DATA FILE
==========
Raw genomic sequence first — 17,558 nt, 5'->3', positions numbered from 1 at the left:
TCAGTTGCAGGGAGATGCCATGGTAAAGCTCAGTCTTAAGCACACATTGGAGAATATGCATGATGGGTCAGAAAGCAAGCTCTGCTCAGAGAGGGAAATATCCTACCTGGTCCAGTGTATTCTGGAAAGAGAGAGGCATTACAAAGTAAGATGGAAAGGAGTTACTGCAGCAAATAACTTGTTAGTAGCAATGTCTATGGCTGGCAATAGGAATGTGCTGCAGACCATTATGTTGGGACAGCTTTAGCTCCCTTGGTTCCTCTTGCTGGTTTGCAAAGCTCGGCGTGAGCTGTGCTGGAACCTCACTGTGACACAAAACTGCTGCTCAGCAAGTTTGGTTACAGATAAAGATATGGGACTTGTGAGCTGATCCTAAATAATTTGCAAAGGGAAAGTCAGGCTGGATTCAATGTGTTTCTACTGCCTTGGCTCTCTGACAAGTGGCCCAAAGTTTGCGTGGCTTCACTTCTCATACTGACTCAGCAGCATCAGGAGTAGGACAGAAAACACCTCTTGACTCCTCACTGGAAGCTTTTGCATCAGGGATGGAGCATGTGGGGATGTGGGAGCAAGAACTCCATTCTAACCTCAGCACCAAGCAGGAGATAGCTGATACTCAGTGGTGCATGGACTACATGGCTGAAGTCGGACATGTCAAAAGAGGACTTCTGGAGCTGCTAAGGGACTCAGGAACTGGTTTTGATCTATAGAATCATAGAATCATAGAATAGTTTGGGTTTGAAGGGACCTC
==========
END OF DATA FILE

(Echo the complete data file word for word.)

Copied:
Raw genomic sequence first — 17,558 nt, 5'->3', positions numbered from 1 at the left:
TCAGTTGCAGGGAGATGCCATGGTAAAGCTCAGTCTTAAGCACACATTGGAGAATATGCATGATGGGTCAGAAAGCAAGCTCTGCTCAGAGAGGGAAATATCCTACCTGGTCCAGTGTATTCTGGAAAGAGAGAGGCATTACAAAGTAAGATGGAAAGGAGTTACTGCAGCAAATAACTTGTTAGTAGCAATGTCTATGGCTGGCAATAGGAATGTGCTGCAGACCATTATGTTGGGACAGCTTTAGCTCCCTTGGTTCCTCTTGCTGGTTTGCAAAGCTCGGCGTGAGCTGTGCTGGAACCTCACTGTGACACAAAACTGCTGCTCAGCAAGTTTGGTTACAGATAAAGATATGGGACTTGTGAGCTGATCCTAAATAATTTGCAAAGGGAAAGTCAGGCTGGATTCAATGTGTTTCTACTGCCTTGGCTCTCTGACAAGTGGCCCAAAGTTTGCGTGGCTTCACTTCTCATACTGACTCAGCAGCATCAGGAGTAGGACAGAAAACACCTCTTGACTCCTCACTGGAAGCTTTTGCATCAGGGATGGAGCATGTGGGGATGTGGGAGCAAGAACTCCATTCTAACCTCAGCACCAAGCAGGAGATAGCTGATACTCAGTGGTGCATGGACTACATGGCTGAAGTCGGACATGTCAAAAGAGGACTTCTGGAGCTGCTAAGGGACTCAGGAACTGGTTTTGATCTATAGAATCATAGAATCATAGAATAGTTTGGGTTTGAAGGGACCTC